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Frenectomy

A normal frenum is a connective band bringing two soft tissue pieces together. In some cases, if that band connects too low or tight it may result in a condition known as a Tongue-Tie or a Lip-Tie, and the tissue can become restrictive in nature which can cause feeding, speech, dental and sleep issues. 

What Is a Tongue-Tie?

Tongue-Tie occurs when the strip of tissue (lingual frenulum) connecting the tongue to the floor of the mouth is shorter than usual. Typically this strip of skin separates before birth, allowing the tongue free range of motion, but with tongue-tie the lingual frenulum remains attached to the bottom of the tongue.

What is a Lip-Tie?

Lip-Tie occurs when the strip of tissue behind the upper lip (labial frenum) connecting the lip to the gum is too thick or too stiff. A lip-tie keeps the upper lip tethered to the gum line, restricting the movement of the upper lip. 

Frenectomy in Infants

Feeding a baby comfortably and efficiently is the most important aspect of a newborn’s life, and a precious experience for a new mom. Tongue and Lip-Ties can jeopardize the beautiful nursing relationship between a mother and her newborn. 

A frenectomy — dividing the lip or tongue-tie — can dramatically improve breastfeeding comfort and efficiency for both mother and baby. Dividing a tie is a quick and simple procedure that allows a baby to freely use their lip and tongue for an efficient, effective, and comfortable feeding experience.

Consequences of an Untreated Lip or Tongue-Tie for Mothers and Babies:

  • Pain or discomfort during feedings that can cause discouragement and lead to a premature end to breastfeeding. 
  • Inability for baby to latch and/or difficulty staying on the breast.
  • Low milk production because of ineffective milk removal. This can also lead to engorgement and/or blocked ducts for the mother. The baby can require more frequent or extended feedings in order to get enough milk. 
  • Sleep deprivation for mother and baby.
  • Poor bonding between mother and baby.
  • Failure of the baby to thrive and gain weight.
  • Increased reflux, colic, gas, and bloating for baby.
  • Improper tongue mobility and improper alignment of teeth/jaw nearest the ties.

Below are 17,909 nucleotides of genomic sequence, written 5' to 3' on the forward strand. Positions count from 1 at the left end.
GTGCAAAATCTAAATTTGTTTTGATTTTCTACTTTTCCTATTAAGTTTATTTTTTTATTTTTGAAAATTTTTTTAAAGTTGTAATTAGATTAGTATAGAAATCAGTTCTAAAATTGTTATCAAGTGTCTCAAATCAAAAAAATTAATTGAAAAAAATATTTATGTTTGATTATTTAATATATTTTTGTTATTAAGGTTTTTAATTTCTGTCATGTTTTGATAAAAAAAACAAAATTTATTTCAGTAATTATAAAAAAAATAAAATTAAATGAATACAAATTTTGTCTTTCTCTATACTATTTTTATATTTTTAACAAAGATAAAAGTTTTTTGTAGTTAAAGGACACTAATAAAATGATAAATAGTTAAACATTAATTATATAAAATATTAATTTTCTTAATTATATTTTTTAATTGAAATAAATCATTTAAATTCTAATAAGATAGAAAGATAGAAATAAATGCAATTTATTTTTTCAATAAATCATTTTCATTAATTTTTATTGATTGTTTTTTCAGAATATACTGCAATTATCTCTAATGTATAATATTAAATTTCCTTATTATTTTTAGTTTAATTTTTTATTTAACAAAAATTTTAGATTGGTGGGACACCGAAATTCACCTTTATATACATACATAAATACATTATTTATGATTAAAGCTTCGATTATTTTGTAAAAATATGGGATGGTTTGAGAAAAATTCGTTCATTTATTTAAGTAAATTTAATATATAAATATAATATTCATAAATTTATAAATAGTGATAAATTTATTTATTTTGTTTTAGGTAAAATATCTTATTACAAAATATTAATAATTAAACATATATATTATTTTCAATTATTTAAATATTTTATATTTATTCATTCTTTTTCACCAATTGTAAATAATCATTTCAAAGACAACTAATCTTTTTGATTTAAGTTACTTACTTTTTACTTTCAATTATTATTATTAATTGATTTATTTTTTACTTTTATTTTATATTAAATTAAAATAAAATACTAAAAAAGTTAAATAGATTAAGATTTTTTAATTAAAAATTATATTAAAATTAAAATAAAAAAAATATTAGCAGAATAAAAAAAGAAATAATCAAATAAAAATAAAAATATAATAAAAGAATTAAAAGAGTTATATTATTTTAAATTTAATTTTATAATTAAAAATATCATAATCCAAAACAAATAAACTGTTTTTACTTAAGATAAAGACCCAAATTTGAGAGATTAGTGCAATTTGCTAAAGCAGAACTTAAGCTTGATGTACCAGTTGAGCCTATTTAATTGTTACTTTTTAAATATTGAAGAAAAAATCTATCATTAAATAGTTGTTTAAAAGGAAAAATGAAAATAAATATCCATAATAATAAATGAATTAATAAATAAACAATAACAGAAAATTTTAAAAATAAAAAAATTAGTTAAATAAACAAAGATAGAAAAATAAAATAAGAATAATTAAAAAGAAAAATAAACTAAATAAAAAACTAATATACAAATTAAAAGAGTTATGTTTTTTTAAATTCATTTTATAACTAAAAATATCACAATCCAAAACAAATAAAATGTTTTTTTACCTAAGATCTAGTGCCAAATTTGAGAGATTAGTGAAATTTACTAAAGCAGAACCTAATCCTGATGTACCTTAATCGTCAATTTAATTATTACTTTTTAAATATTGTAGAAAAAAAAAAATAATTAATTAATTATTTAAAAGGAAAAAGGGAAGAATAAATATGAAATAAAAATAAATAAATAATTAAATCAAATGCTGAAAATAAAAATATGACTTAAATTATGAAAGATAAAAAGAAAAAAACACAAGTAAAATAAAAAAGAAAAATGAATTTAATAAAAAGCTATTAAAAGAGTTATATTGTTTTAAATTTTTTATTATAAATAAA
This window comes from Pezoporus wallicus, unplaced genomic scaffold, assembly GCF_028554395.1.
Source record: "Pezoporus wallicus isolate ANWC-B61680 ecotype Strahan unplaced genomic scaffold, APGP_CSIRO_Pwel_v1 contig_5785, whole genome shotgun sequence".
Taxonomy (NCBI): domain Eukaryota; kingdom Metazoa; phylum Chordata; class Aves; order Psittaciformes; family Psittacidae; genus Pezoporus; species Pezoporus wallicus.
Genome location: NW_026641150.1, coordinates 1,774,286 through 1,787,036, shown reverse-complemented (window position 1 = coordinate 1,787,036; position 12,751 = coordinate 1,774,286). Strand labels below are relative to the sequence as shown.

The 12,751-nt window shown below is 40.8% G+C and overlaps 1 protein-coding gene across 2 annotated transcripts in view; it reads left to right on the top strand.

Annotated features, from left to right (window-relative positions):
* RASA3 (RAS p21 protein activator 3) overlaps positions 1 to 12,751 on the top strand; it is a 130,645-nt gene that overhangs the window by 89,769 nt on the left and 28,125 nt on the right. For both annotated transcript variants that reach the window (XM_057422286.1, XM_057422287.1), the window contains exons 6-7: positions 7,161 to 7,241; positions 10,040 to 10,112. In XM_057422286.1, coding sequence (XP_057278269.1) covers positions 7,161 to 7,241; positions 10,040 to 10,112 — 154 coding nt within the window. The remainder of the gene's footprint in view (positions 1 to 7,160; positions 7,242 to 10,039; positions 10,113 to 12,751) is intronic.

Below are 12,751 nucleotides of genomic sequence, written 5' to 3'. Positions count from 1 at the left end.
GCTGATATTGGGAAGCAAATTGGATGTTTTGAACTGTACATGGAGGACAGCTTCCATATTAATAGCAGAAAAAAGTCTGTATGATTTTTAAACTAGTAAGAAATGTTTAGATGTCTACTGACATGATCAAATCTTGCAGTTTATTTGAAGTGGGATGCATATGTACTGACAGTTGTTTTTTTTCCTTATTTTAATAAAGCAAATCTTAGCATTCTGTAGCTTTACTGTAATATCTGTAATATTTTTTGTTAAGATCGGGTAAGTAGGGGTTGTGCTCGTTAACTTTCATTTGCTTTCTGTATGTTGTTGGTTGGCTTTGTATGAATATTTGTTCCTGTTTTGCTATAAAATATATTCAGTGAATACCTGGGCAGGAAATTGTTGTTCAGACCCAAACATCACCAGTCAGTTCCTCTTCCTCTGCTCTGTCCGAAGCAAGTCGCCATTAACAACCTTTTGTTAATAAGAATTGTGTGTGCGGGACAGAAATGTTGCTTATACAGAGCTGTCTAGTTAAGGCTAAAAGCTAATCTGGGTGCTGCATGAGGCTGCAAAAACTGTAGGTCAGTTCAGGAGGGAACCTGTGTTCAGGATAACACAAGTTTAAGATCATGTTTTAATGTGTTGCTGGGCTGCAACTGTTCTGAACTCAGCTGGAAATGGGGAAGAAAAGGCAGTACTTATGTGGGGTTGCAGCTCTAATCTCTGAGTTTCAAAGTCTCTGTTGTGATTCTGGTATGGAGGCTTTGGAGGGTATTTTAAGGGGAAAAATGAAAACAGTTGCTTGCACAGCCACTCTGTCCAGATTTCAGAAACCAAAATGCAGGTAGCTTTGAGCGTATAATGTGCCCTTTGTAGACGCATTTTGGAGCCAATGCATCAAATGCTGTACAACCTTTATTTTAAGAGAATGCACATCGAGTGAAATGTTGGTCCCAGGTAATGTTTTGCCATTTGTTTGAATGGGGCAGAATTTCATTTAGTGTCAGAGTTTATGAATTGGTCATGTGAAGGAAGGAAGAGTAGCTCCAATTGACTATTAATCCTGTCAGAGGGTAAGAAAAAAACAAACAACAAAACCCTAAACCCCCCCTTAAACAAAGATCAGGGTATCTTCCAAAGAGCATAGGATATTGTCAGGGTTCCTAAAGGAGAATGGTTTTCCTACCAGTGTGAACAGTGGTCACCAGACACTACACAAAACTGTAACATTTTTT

How We Can Help

Releasing the frenum is called a frenectomy. Dr. Monajemy performs a procedure called a "laser frenectomy" using a WaterLase laser to gently release the frenum from its attachment. The frenectomy procedure takes between 5 and 30 minutes depending on the severity of the case, and full healing with new skin is evident within 10 days.

Ideally, a frenectomy should be performed 30 minutes to an hour prior to the next scheduled feeding so the baby can nurse immediately after the procedure. The baby is swaddled and placed in our dental chair while being stabilized by an adult to minimize movement during the procedure. Topical numbing gel and/or local anesthesia may be administered on a case by case basis. 

Once the laser procedure is completed, the baby is returned to the parents to review exercises and stretches and for feeding. Moms report significant improvement in personal comfort, baby’s consumption, and efficiency while nursing or bottle feeding. In many cases, moms will be able to experience immediate results, where the baby will successfully latch and feed.

Post-operative discomfort is minimal and usually involves mild soreness for 2-3 days. Unlike a traditional scalpel frenectomy, laser frenectomy allows your baby to eat and function normally immediately following the procedure. 

Frenectomy in Children and Adolescents

In both children and adolescents, consequences of an untreated lip or tongue-tie can include:

  • Poor swallowing and a risk of anterior open bite.
  • A gap between the front teeth.
  • Trapped food, plaque, and bacteria.
  • Dental infections.
  • Loss of tooth structure and tooth loss.
  • Restricted dental arch development and facial development.
  • Clicking jaw or pain in the jaw. 
  • Protrusion of lower jaws.
  • Recurrent orthodontic issues.
  • Gagging, choking or vomiting foods.
  • Persistence of dribbling and drooling.
  • Delayed development of speech.
  • Deterioration in speech.
  • Behavior problems.
  • Sleep disordered breathing.
  • Mouth breathing.
  • Migraines and tension headaches.
  • A propensity to allergies.

How We Can Help

A frenectomy gently releases the membrane connecting the lip or tongue-tie. Dr. Monajemy performs a procedure called a “laser frenectomy" using a WaterLase laser to gently release the frenum from its attachment.  The frenectomy procedure takes between 5 and 30 minutes depending on the severity of the case, and full healing with new skin is evident within 10 days. Topical numbing gel and local anesthesia are typically used. Occasionally, if the child or adolescent is anxious, Dr. Mona may suggest the use of conscious sedation for the frenectomy procedure. 

Post-operative discomfort is minimal and usually involves mild soreness for 2-3 days or up to a week. Unlike a traditional scalpel frenectomy, laser frenectomy allows your child to eat and function normally immediately following the procedure. 

usdiAmerican Dental AssociationAmerican Academy Of Pediatric Dentistry